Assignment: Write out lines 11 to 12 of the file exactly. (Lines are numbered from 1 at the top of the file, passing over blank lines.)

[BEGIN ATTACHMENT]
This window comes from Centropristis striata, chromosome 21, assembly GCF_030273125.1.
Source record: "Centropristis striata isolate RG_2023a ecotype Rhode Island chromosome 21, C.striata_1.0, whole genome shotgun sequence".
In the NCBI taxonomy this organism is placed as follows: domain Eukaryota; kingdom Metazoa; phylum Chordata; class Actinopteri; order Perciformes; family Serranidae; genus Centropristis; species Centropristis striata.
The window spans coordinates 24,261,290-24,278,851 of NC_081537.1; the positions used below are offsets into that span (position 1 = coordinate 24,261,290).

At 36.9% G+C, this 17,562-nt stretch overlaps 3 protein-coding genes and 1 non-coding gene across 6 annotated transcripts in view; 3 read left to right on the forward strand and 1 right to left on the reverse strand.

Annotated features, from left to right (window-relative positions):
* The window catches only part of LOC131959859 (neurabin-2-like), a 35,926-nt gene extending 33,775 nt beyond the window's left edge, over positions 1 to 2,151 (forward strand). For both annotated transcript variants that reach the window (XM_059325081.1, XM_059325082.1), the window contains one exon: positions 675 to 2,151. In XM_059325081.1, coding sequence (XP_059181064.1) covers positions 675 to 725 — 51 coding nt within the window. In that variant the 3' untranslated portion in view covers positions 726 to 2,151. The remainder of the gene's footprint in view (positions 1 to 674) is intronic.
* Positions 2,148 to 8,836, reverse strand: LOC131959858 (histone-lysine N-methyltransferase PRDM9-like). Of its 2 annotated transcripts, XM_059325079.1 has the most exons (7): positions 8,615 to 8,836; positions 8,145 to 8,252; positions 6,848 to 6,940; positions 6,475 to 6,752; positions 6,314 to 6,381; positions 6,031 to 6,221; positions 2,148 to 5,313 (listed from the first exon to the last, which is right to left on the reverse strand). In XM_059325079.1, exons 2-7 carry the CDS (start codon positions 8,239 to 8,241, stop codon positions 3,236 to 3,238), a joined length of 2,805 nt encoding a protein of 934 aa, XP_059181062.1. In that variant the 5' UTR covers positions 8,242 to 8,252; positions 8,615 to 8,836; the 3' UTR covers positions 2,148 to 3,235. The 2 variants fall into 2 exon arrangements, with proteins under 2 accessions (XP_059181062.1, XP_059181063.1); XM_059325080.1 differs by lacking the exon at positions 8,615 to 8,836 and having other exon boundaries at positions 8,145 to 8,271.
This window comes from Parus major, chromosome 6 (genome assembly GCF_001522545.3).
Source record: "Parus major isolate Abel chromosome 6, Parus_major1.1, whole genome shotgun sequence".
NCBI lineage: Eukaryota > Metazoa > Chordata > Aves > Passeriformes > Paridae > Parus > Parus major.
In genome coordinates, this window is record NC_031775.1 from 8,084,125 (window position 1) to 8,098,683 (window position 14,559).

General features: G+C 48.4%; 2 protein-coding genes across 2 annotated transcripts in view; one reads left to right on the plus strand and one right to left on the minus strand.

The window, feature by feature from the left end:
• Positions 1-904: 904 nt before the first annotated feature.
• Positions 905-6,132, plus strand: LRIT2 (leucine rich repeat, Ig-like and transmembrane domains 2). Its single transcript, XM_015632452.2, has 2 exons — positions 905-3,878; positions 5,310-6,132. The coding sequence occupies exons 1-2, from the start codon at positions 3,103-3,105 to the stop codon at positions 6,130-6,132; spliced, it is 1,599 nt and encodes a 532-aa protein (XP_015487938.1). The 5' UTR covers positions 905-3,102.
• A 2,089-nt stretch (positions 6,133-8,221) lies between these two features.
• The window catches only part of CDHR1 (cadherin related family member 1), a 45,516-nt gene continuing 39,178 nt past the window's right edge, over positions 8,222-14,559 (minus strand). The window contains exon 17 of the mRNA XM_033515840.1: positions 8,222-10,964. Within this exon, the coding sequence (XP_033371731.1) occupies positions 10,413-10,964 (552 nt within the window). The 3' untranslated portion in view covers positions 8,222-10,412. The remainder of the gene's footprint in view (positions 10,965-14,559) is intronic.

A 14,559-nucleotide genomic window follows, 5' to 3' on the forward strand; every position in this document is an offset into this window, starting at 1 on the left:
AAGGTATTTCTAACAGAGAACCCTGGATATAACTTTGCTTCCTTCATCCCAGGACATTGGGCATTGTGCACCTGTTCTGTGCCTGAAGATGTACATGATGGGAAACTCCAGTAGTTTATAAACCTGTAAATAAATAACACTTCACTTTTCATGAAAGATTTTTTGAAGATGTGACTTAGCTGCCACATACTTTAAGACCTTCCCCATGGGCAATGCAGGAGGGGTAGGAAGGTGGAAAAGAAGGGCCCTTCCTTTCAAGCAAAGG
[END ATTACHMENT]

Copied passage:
NCBI lineage: Eukaryota > Metazoa > Chordata > Aves > Passeriformes > Paridae > Parus > Parus major.
In genome coordinates, this window is record NC_031775.1 from 8,084,125 (window position 1) to 8,098,683 (window position 14,559).